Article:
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Gainesville pauses to pray
Local voices unite in day of prayer on Gainesville square
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Mike Taylor delivers a prayer for the church Thursday afternoon during observance of the National Day of Prayer on the square in downtown Gainesville. The annual event is sponsored by The Fishermen, a group of Hall County Christian businessmen.

If it was unconstitutional, nobody on Gainesville’s downtown square Thursday cared.

About 50 people gathered in a noon ceremony Thursday to observe the National Day of Prayer. It was the second of two events sponsored by a group of Christian businessmen.

Together, they took turns praying for local children, all levels of government, the family and the media. Other prayers were lifted up for the military and the church.

And though the 30 minutes of prayer were in the name of the National Day of Prayer, which was deemed unconstitutional by a federal judge last month, one local resident said she would like to see the community come together in prayer more often.

“If we all would get together and pray more, there would just be no limit to what God could do in our families and in our country,” said Monica Goodspeed of Flowery Branch. “That’s why I’m here.”

The noon gathering was sponsored by The Fishermen, a group of Christian businessmen that have sponsored local events for the National Day of Prayer over the last 10 years.

“We come from many different churches and many denominations and we’re all men,” said Brad Farrow, vice chairman of The Fishermen.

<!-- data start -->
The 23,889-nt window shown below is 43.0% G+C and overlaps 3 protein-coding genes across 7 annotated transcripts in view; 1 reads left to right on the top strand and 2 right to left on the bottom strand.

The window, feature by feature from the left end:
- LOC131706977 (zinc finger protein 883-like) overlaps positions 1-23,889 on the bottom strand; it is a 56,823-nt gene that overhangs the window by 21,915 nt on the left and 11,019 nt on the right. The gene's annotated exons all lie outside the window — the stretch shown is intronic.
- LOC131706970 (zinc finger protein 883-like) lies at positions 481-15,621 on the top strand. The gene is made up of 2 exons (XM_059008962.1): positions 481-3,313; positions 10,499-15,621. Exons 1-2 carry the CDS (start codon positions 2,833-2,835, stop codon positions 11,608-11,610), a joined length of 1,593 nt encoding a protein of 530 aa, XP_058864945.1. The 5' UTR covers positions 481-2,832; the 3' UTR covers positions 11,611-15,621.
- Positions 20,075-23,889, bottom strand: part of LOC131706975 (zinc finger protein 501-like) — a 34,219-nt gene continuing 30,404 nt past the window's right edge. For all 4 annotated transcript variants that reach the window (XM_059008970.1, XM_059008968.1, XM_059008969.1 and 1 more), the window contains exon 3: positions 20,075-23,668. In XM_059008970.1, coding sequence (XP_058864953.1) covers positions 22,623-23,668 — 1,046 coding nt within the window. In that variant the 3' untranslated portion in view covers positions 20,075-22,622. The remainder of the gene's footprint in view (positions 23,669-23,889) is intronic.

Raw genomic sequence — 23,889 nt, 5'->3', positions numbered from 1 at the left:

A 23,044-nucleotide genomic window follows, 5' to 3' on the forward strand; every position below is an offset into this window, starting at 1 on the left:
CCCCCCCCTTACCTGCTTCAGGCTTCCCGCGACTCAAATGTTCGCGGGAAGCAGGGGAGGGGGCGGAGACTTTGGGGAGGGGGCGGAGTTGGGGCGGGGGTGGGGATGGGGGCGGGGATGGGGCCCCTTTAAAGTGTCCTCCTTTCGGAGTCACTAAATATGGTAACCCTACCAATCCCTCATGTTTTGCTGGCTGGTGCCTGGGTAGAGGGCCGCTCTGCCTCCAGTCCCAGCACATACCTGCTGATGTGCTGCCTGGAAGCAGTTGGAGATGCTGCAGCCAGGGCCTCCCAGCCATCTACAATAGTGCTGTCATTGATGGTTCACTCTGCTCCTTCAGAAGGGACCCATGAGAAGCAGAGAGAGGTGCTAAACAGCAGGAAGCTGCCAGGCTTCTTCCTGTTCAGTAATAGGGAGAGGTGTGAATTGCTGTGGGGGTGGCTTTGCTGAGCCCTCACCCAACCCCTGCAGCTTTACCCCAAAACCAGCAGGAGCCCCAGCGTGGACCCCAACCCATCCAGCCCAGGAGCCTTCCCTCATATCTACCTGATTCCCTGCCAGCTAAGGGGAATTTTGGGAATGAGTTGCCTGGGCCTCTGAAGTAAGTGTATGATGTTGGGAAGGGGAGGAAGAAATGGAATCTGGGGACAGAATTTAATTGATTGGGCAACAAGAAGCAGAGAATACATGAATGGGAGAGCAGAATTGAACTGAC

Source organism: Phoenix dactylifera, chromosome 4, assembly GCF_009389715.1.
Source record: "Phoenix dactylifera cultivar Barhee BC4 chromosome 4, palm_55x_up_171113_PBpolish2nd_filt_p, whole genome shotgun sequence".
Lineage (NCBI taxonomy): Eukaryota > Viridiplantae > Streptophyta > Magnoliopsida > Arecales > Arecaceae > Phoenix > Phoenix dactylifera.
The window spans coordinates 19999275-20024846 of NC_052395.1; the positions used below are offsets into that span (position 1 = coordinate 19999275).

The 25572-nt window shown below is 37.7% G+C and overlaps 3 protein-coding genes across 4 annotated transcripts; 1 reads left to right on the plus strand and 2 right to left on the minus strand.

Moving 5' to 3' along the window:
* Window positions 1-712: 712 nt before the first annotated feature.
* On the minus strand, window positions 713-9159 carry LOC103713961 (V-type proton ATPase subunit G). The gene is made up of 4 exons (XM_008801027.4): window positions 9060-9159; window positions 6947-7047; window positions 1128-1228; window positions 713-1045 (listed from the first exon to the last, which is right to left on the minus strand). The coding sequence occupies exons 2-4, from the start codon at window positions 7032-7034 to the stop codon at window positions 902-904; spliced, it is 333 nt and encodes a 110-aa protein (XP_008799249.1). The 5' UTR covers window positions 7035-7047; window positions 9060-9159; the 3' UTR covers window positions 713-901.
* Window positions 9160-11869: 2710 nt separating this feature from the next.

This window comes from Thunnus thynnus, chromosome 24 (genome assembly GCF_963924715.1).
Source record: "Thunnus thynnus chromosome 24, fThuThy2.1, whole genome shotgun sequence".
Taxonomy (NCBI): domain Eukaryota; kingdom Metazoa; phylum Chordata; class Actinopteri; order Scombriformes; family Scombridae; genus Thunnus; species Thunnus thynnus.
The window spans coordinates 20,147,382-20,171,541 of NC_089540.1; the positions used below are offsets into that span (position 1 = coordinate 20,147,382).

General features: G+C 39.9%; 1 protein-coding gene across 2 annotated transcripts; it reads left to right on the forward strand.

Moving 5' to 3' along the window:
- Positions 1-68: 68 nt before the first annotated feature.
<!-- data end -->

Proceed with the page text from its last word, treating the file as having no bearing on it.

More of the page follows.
Along with the event on Gainesville’s downtown square, the group also sponsored a breakfast event Thursday for the National Day of Prayer.

It was the first gathering since a federal court ruled the national observance a violation of the constitutional separation between church and state.

Congress established a national prayer day in 1952 and in 1988 set the first Thursday in May as the official day for presidents to issue proclamations asking Americans to pray. Many state and local officials follow suit on that day.

Two years ago, the Wisconsin-based Freedom From Religion Foundation sued the federal government, alleging the day violated the separation of church and state. U.S. District Judge Barbara Crabb ruled April 15 that the day amounts to a call to religious action. She included a caveat, though, that said her ruling would have no effect until all appeals are exhausted.

“Prayer has always been used in this country for guidance, protection and strength even before we were a nation and a handful of colonies,” said Farrow. “... It’s the power of prayer that holds us together as a nation.”

The Associated Press contributed to this report.

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